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I have code that take in a URL (via URL or String) and returns the status code. I am new to web development, so it is very possible that I may be taking a poor approach at this. One thing I don't like about my code is the need for the InetSocketAddress to be hardcoded, but I have not been able to find a way around this short of passing it in as parameters. As an inexperienced programmer and complete newbie to web development, what improvements to the following code would you suggest?

import java.io.IOException;
import java.net.*;

public class HttpStatusCodeRequester {
    public static int getHttpStatusCode(URL url) {
        try {
            Proxy proxy = new Proxy(Proxy.Type.HTTP, new InetSocketAddress("proxy.mycompany.com", 8099));
            HttpURLConnection connection = (HttpURLConnection) url.openConnection(proxy);
            connection.setRequestMethod("GET");
            connection.connect();
            int responseCode = connection.getResponseCode();
            connection.disconnect();
            return responseCode;
        } catch (IOException e) {
            System.err.println("HTTP Status Code Request failed for " + url + " in HttpStatusCodeRequester.getHttpStatusCode(URL)!");
            e.printStackTrace();
            return -1;
        }
    }

    public static int getHttpStatusCode(String url) {
        try {
            return getHttpStatusCode(new URL(url));
        } catch (MalformedURLException e) {
            System.err.println("Malformed URL passed into HttpStatusCodeRequester.getHttpStatusCode(String)!");
            e.printStackTrace();
            return -1;
        }
    }
}
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    \$\begingroup\$ Have you looked at servlets? I think that's the way to go for you. \$\endgroup\$ – Thufir Feb 12 '15 at 19:50
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You could use Properties and read from them... IMHO, I think almost everything that goes quoted ("like this") can be either a constant or sent to a Properties file, you could have one for messages and one for configuration for example.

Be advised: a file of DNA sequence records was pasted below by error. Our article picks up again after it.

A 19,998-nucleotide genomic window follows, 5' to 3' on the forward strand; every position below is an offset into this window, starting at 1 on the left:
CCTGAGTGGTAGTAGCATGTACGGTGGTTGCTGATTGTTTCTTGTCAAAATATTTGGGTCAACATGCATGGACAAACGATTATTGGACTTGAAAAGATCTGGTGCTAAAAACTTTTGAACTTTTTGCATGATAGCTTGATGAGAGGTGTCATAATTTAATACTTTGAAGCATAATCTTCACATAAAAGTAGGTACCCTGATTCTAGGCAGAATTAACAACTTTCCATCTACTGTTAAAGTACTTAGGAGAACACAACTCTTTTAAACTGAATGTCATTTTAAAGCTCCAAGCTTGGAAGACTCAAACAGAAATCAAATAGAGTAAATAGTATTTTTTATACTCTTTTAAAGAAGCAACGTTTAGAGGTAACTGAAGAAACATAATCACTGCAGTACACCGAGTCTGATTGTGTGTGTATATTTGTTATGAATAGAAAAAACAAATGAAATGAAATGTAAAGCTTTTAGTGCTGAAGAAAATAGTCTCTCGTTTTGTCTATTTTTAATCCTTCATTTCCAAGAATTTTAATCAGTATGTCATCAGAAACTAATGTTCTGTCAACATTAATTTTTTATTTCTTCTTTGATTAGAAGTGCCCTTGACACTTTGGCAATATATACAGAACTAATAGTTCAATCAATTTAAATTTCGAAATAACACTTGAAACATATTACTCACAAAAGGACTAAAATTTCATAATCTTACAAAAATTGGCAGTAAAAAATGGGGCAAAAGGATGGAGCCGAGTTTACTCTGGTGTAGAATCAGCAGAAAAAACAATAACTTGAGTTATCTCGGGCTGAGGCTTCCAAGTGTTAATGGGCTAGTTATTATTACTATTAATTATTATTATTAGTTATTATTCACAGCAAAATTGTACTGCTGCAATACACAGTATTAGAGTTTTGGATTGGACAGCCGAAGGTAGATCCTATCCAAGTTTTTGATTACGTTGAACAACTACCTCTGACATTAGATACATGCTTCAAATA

Also, I've noticed that you have two return statements per method, I would recommend to have only one, you don't really need one inside the catch block since the exception is suppossed to be handled then returned. It is also good for readability.

Bear in mind that exceptions could happen before you reach the connection.disconnect(); statement so I would recommend a try, catch, finally and perform all your clean up un the finally block.

Another thing... I think it is better to handle the exception differently depending on the scenario or error that caused it, for example, a connection couldn't been stablished, wrong URL, timeout (I don't know), etc.

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    \$\begingroup\$ Welcome to Code Review! Could you clarify what you mean by "since the exception is suppossed to be handled then returned"? \$\endgroup\$ – 200_success Feb 12 '15 at 21:53
  • \$\begingroup\$ Properties are a good idea. In fact, there are standard properties for configuring the HTTP proxy. \$\endgroup\$ – 200_success Feb 12 '15 at 22:08
  • \$\begingroup\$ @200_success Thanks! Handled like in: [code]System.err.println("Malformed URL passed into HttpStatusCodeRequester.getHttpStatusCode(String)!"); e.printStackTrace();[code] I would first do: int returnCode = -1 // responseCode or whatever is descriptive enough. try { . . returnCode = connection.getResponseCode(); catch(Exception ex) { . . } return returnCode; IMHO it's easier to read if there is only one return per method. Thanks! Regards! \$\endgroup\$ – Ban Finch Apr 15 '15 at 17:12

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